Frank goes it alone into the land of Geronimo, the Lost Dutchman, wandering tarantulas, and curled rattlers as he pushes ever closer onto Superstition Mountain on the Apache Trail.
Karma on the Apache Trail
It’s early morning, even too early for rush hour traffic I reckon. I’ve ridden clear across the north end of the greater Phoenix area, being careful to skirt major highways and interstates at my sedate maximum cruising speed of 55 mph. Having left the affluent neighbourhoods of Frank Lloyd Wright Boulevard sometime ago, I stood off US 87 gazing into the shimmering heat haze rising in the distance, toward the fabled and mysterious Superstition Mountains. There was the tiniest crescent of a silver moon still visible in the last vestiges of darkness.
When I was a kid growing up in Edmonton, I read about these mountains. Dry, desolate, unforgiving, dangerous and brooding, a place where only the hardiest of native Americans and the toughest of prospectors survived, a place where outlaws hid from the long arm of the law.
Shivering, I curse softly, surprised by my visible breath, as I dug out my fleece sweater and slipped it on under my MSR jacket. I wished I had brought my heated vest with me. At road speeds it was pretty chilly this late November morning. The last of the chocolate chip granola bar down my gullet, the empty wrapper went into my pack. We don’t toss anything away out here.
The last few miles the XT and I had been climbing steadily, the engine balking and stumbling in sixth gear, requiring a quick stab on the lever to fifth, then fourth … speedo down to 40 mph, bringing the revs back into a range where the stumble was lessened. Mental note to self: must remember to check over the jetting my next trip to Arizona.
Helmet fastened, I remount my 350, fold out the starter and kick her through. Tales of the Old West dance in my head, where hundreds of images are burned into my memory. There’s the Lone Ranger and his friend, Tonto. Roy Rogers and Dale Evans. Matt Dillon and Miss Kitty. Somewhere in these ancient hills, to my south, a German named Jacob Waltz is said to have found a superb vein of gold, and the story of the Lost Dutchman Mine found its way into southwest American folklore. (Germans were often mislabeled as Dutch.)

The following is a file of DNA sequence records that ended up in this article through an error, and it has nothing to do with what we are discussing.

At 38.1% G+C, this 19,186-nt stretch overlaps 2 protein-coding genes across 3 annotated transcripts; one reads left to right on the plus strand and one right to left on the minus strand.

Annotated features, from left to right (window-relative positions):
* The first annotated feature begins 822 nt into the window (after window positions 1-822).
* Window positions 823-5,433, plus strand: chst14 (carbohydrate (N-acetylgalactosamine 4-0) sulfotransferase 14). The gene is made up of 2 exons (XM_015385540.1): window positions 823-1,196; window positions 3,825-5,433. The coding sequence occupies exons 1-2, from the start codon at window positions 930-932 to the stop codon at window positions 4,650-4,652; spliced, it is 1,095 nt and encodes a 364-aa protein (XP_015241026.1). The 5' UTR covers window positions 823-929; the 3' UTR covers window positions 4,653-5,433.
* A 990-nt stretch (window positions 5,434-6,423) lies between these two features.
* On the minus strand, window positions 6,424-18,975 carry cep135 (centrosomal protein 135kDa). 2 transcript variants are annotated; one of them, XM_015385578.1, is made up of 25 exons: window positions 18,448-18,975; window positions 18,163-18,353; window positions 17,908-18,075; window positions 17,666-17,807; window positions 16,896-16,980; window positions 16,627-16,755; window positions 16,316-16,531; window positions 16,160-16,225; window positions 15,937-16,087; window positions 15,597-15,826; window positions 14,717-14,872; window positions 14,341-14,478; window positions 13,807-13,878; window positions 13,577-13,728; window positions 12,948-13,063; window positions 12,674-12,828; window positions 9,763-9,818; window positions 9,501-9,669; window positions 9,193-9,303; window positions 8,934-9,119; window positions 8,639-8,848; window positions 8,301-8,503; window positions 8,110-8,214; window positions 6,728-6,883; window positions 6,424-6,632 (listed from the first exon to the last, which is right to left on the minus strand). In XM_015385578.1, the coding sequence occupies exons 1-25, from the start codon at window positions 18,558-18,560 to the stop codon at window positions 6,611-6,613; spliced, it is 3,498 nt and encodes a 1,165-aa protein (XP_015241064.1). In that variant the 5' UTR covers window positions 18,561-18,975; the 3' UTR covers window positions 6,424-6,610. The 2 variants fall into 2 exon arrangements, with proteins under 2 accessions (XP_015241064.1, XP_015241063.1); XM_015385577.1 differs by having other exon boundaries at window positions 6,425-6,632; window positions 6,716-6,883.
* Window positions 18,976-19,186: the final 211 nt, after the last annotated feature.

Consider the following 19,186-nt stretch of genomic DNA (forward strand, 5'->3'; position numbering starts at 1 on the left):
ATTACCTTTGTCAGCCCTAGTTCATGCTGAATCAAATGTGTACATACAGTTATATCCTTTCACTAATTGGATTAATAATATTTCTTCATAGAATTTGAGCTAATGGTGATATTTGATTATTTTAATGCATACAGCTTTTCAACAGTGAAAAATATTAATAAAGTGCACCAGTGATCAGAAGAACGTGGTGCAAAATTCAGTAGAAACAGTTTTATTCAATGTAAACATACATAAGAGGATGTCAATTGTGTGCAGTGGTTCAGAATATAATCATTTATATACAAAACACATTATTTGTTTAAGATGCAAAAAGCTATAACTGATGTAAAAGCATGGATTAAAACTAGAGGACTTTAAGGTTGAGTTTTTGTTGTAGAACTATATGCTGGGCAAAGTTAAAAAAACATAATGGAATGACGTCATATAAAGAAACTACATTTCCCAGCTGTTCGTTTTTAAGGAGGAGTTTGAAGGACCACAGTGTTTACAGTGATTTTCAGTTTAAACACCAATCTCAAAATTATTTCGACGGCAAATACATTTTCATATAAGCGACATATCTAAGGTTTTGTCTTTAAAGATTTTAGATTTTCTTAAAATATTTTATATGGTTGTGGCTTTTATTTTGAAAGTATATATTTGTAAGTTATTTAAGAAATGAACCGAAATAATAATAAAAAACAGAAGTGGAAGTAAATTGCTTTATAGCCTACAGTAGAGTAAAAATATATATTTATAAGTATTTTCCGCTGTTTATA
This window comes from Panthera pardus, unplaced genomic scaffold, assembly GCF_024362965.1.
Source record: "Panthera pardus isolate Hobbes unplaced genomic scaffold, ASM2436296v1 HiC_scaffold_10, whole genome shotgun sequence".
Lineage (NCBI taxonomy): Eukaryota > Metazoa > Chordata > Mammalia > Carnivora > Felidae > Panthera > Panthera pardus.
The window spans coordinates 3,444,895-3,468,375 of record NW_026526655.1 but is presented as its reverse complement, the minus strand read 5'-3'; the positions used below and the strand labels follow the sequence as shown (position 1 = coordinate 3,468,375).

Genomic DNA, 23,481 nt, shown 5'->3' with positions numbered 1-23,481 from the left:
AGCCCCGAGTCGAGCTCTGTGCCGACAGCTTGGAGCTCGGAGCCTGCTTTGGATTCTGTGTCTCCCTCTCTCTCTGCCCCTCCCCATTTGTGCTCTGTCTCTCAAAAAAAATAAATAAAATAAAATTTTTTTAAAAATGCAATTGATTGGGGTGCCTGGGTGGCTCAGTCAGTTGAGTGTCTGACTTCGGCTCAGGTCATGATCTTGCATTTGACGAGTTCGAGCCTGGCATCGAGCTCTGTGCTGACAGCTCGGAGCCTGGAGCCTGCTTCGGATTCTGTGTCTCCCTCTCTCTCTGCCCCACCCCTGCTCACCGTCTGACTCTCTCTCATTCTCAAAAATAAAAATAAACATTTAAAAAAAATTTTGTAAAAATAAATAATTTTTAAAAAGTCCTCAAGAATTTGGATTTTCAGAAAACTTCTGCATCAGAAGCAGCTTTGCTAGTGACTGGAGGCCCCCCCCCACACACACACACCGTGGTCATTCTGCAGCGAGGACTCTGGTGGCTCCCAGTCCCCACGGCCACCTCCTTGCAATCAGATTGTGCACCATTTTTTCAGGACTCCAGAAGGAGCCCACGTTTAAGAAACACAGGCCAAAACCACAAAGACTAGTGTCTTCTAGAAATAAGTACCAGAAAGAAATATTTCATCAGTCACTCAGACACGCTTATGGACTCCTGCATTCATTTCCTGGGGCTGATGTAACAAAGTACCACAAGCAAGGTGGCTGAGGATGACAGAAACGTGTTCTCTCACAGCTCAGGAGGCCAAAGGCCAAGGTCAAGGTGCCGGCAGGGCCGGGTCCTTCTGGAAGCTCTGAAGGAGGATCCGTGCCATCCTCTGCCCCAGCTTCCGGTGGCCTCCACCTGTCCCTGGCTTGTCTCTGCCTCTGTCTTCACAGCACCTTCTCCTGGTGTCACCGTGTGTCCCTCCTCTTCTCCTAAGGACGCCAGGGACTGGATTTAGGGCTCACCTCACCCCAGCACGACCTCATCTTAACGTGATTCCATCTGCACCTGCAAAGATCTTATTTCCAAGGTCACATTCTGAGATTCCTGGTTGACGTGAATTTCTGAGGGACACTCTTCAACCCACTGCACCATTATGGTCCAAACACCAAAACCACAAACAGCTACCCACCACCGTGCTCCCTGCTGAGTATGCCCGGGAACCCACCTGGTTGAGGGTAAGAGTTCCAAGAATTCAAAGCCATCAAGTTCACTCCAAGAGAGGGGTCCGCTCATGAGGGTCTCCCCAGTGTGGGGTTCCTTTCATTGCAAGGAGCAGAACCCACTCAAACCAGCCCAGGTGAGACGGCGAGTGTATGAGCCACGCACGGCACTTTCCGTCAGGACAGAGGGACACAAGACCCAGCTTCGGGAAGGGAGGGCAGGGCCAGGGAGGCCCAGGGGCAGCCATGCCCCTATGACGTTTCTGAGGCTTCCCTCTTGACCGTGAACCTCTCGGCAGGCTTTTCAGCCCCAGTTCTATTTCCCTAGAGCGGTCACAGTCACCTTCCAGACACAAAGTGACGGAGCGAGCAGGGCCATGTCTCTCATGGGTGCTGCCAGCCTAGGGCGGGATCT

I turned onto Route 188 and lower altitude, and immediately the temperature began to climb. Here there were fewer semis and speeding autos, replaced by speeding pickup trucks hauling bass and ski boats, and plenty of two-wheeled traffic, much of it bellowing Harleys riding like herds of mustangs snorting and kicking up desert dust.
Soon after passing Jake’s Corner, the sign proclaimed I was entering the Tonto National Forest. Tonto of course was the famous Indian brave and sidekick of the masked man. There is an old joke that I remember from my youth back before we all became politically correct. Cornered by a band of marauding Indians, the Lone Ranger says to Tonto as he deliberately and meticulously fills his pearl handled six-gun with the last of his shells:
“Well, my old friend looks like this time we’ve had it.” To which the staunch sidekick replies: “What you mean WE kemo sabe?”
I’d been meandering along two-lane secondary country roads, often taking short side trips into the surrounding deserted hills. There are dozens of ranch roads leading off to old mine sites, back-country ranches and to nowhere in particular. I like those best. To my left was a wide gravel riverbed threading its way through the mountains, dry as most of these seasonal streams are. It would be miles before I would find the first trickle of water, a rising sun glinting from a tiny pool.
Riding across a sand wash, I pulled up and dismounted. Stretching cold limbs and stiff knees in the late fall morning, I impatiently welcomed the gathering warmth. I spent the next half hour idly sitting on an old stone wall enjoying the warm rays as the sun finally cleared the mountains to the east. Legs dangling above an arroyo, I returned my sweater to the pack. A sip of water from my plastic canteen quenched my thirst. I drew a sleeve across my lips, nearly wiping the first layer of skin off! My dust covered MSR jacket is like 100-grit sandpaper.